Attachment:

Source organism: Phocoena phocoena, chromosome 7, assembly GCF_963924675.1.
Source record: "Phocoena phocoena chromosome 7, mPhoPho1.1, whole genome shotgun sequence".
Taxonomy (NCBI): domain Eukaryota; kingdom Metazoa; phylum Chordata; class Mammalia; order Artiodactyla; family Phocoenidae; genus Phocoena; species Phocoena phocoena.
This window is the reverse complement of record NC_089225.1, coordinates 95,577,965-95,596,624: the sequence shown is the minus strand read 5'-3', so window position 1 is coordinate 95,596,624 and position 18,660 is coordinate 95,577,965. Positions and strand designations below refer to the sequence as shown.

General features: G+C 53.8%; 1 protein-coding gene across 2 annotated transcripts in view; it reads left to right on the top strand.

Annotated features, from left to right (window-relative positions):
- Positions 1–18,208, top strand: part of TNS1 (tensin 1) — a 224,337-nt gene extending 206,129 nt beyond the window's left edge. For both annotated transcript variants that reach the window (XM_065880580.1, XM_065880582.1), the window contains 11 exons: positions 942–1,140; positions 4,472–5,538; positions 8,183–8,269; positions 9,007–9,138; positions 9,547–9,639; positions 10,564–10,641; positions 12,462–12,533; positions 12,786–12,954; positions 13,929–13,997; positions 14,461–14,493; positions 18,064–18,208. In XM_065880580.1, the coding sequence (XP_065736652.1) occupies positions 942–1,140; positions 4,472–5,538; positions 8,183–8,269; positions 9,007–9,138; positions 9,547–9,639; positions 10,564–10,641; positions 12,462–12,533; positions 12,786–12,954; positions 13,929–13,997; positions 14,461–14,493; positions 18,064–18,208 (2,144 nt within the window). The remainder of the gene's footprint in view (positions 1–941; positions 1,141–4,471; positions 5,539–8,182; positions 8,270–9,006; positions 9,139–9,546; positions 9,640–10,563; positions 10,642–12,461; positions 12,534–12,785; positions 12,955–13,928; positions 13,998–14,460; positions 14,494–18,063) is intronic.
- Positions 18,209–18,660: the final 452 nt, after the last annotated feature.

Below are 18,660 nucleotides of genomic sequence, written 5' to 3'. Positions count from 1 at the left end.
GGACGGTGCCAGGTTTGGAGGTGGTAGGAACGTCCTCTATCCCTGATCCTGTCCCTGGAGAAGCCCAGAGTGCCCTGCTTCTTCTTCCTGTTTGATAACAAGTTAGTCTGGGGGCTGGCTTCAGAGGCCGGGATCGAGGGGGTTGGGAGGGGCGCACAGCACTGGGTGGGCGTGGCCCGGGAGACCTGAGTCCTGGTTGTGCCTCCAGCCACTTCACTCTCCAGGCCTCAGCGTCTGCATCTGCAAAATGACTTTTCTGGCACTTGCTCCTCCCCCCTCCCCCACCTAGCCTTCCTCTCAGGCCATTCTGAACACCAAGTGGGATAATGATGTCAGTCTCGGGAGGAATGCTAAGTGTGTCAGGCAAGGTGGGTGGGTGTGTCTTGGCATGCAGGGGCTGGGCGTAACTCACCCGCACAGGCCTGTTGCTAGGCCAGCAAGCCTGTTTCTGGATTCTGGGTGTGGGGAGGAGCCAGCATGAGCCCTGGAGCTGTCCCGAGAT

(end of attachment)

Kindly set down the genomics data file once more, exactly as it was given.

Source organism: Phocoena phocoena, chromosome 7, assembly GCF_963924675.1.
Source record: "Phocoena phocoena chromosome 7, mPhoPho1.1, whole genome shotgun sequence".
Taxonomy (NCBI): domain Eukaryota; kingdom Metazoa; phylum Chordata; class Mammalia; order Artiodactyla; family Phocoenidae; genus Phocoena; species Phocoena phocoena.
This window is the reverse complement of record NC_089225.1, coordinates 95,577,965-95,596,624: the sequence shown is the minus strand read 5'-3', so window position 1 is coordinate 95,596,624 and position 18,660 is coordinate 95,577,965. Positions and strand designations below refer to the sequence as shown.

General features: G+C 53.8%; 1 protein-coding gene across 2 annotated transcripts in view; it reads left to right on the top strand.

Annotated features, from left to right (window-relative positions):
- Positions 1–18,208, top strand: part of TNS1 (tensin 1) — a 224,337-nt gene extending 206,129 nt beyond the window's left edge. For both annotated transcript variants that reach the window (XM_065880580.1, XM_065880582.1), the window contains 11 exons: positions 942–1,140; positions 4,472–5,538; positions 8,183–8,269; positions 9,007–9,138; positions 9,547–9,639; positions 10,564–10,641; positions 12,462–12,533; positions 12,786–12,954; positions 13,929–13,997; positions 14,461–14,493; positions 18,064–18,208. In XM_065880580.1, the coding sequence (XP_065736652.1) occupies positions 942–1,140; positions 4,472–5,538; positions 8,183–8,269; positions 9,007–9,138; positions 9,547–9,639; positions 10,564–10,641; positions 12,462–12,533; positions 12,786–12,954; positions 13,929–13,997; positions 14,461–14,493; positions 18,064–18,208 (2,144 nt within the window). The remainder of the gene's footprint in view (positions 1–941; positions 1,141–4,471; positions 5,539–8,182; positions 8,270–9,006; positions 9,139–9,546; positions 9,640–10,563; positions 10,642–12,461; positions 12,534–12,785; positions 12,955–13,928; positions 13,998–14,460; positions 14,494–18,063) is intronic.
- Positions 18,209–18,660: the final 452 nt, after the last annotated feature.

Below are 18,660 nucleotides of genomic sequence, written 5' to 3'. Positions count from 1 at the left end.
GGACGGTGCCAGGTTTGGAGGTGGTAGGAACGTCCTCTATCCCTGATCCTGTCCCTGGAGAAGCCCAGAGTGCCCTGCTTCTTCTTCCTGTTTGATAACAAGTTAGTCTGGGGGCTGGCTTCAGAGGCCGGGATCGAGGGGGTTGGGAGGGGCGCACAGCACTGGGTGGGCGTGGCCCGGGAGACCTGAGTCCTGGTTGTGCCTCCAGCCACTTCACTCTCCAGGCCTCAGCGTCTGCATCTGCAAAATGACTTTTCTGGCACTTGCTCCTCCCCCCTCCCCCACCTAGCCTTCCTCTCAGGCCATTCTGAACACCAAGTGGGATAATGATGTCAGTCTCGGGAGGAATGCTAAGTGTGTCAGGCAAGGTGGGTGGGTGTGTCTTGGCATGCAGGGGCTGGGCGTAACTCACCCGCACAGGCCTGTTGCTAGGCCAGCAAGCCTGTTTCTGGATTCTGGGTGTGGGGAGGAGCCAGCATGAGCCCTGGAGCTGTCCCGAGAT